Commonly refers to the cost of an option and is paid by the buyer to the seller. See Call Option, Put Option. Can also refer to any dollar value over and above the London Spot price which may be charged by a physical seller to deliver metal to a market other than London.
Gold having a purity of 24 carats or 99.99%. See Carat.
The buyer of a put option has the right, but not the obligation, to sell an agreed quantity of an underlying commodity at an agreed price some time in the future. See Call Option.
South African Refinery based in Johannesburg which has traditionally refined all of the bullion output from South Africa's mining companies. The Rand Refinery also manufactures South Africa's Krugerrand coin.
Government issued gold coins on which the design and "date of issue" are constant regardless of when they are actually issued.
Royal Canadian Mint
Government owned Canadian Refinery based in Ottawa. The RCM, a good delivery refinery, refines gold & manufactures the Maple Leaf gold coin
British Mint based in Wales. Responsible for manufacturing Britain's coinage, as well as coinage of a number of other countries.
Market price for gold based on delivery in two business days.
The dollar value between the price at which a 'price-maker' is prepared to buy bullion, and the price at which a market maker is prepared to sell bullion. The spread compensates the price-maker for the risk they assume on the transaction. See Bid.
Commonly used in physical gold markets to describe a transaction entered into with another party whereby gold in one location is 'swapped' for gold in another location. The cost of the swap implies theoretical shipping, insurance, and financing costs, and also reflects demand for metal in a particular location.
Traditional Chinese unit of weight. 1 tael is equivalent to 37.429 grams or 1.20337 ounces. Typical bar sizes are 5 and 10 taels of 99.00% purity.
Tokyo Commodity Exchange. Futures market trading contracts of 1 kilogram of 99.99% purity gold.
Unit of measurement used widely in India and the Middle East. One tola is equivalent to 11.1 grams or 0.375 ounces. See TT Bar.
Unit of measurement dating back to the Middle Ages. 1 Troy Ounce is equivalent to 31.1034807 grams.
Ten tola bar containing 3.746 ounces of gold. The bars are popular in India and the Middle East.
Two-Nines five (0.995)
Gold with a purity of 99.50%. This is the standard accepted by the London Bullion Market Association, (LBMA), for delivery against "Spot" bullion contracts.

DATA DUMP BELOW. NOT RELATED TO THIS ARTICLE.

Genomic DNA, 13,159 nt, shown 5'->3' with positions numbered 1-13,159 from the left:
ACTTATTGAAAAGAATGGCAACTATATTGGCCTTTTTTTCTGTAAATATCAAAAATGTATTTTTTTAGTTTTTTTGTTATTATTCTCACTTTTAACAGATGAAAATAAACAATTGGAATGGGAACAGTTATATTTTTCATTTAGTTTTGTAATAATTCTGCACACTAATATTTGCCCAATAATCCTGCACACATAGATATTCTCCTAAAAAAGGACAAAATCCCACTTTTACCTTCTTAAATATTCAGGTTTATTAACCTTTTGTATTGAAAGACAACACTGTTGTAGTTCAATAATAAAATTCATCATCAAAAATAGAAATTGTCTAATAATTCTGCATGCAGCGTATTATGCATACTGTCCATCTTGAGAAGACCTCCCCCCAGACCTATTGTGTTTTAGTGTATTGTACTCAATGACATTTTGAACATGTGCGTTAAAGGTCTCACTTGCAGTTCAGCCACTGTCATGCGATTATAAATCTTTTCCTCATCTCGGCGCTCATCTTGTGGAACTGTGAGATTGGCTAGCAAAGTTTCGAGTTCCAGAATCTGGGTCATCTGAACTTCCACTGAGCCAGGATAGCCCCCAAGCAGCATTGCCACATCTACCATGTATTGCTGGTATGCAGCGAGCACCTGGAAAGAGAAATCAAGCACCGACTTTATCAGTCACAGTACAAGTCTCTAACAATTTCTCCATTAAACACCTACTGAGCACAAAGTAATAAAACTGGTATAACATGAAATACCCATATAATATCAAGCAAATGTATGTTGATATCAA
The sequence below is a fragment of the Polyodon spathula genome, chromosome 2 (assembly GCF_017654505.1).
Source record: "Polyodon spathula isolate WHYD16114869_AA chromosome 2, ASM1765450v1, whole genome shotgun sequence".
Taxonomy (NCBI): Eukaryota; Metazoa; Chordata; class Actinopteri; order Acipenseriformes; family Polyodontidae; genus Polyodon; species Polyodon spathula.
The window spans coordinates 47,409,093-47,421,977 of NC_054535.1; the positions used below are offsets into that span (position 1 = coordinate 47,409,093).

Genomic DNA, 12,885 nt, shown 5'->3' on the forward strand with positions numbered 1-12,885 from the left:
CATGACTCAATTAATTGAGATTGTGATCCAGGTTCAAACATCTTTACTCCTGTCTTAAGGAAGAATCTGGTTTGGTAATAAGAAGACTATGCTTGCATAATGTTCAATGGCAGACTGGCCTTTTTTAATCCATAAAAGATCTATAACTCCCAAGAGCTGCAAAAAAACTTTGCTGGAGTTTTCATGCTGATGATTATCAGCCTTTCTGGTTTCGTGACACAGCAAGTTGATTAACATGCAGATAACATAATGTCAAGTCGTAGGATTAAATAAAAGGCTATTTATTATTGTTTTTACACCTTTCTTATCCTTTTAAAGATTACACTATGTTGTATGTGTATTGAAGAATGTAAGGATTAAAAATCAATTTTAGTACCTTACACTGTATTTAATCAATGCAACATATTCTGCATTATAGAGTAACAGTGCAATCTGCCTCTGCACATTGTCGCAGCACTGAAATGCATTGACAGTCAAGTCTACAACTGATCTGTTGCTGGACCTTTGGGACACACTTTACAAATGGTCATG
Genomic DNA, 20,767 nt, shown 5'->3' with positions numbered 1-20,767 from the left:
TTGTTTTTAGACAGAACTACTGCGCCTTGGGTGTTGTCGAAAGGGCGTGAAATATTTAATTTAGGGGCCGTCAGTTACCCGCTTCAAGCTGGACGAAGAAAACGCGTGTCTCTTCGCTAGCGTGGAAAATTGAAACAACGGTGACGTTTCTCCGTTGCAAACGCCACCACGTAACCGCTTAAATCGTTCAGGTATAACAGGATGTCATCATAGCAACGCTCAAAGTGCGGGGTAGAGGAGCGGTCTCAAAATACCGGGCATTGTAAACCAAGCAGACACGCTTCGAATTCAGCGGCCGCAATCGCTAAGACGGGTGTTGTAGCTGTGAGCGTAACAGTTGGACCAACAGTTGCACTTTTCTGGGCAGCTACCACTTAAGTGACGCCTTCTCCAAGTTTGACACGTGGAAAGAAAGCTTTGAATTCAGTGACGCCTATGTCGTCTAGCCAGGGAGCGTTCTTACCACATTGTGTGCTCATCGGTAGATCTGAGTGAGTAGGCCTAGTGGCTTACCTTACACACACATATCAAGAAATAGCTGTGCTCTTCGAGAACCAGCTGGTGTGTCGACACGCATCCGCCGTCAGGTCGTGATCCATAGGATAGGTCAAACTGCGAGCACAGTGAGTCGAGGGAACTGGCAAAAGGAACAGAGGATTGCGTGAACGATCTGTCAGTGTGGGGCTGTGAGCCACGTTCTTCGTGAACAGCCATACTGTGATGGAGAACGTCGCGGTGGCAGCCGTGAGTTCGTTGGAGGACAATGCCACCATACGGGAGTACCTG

A claim on a quantity of gold bullion held by a bank on behalf of the owner. The gold is not separated from other metal that may be held by the bank. For example; a person depositing $100 in a bank account will have a claim on $100 but will not (likely) get back exactly the same banknote. See Pool Account, Allocated Gold.
The degree to which underlying gold prices change from day-to-day. Uncertainty in the market (such as the aftermath of September 11th), tends to increase the level of price volatility, while market holidays and inactive financial markets tend to lead to a reduction in volatility.
A generic term used to describe small gold bars, (usually less than 50 grams). So-called because they are thin and resemble a wafer biscuit.
Winnipeg Commodity Exchange
North America's first gold futures exchange established in 1972. The exchange traded 400 oz contracts backed by certificates issued by Bank of Nova Scotia and CIBC. Trading eventually dried up in 1988 as Comex took over as the preeminent North American gold futures market.
World Gold Council
An industry based organisation sponsored by a number of gold mining companies who pay an annual fee based on their level of production. The role of the World Gold Council is to promote the use of gold around the world.
Scotiabank may decide from time to time to review and change this Glossary of Terms, but is not under any obligation to do so. Scotiabank is not responsible to any viewer or person for his/her/its use of any of the Glossary information or any consequences (direct or indirect) arising from any use.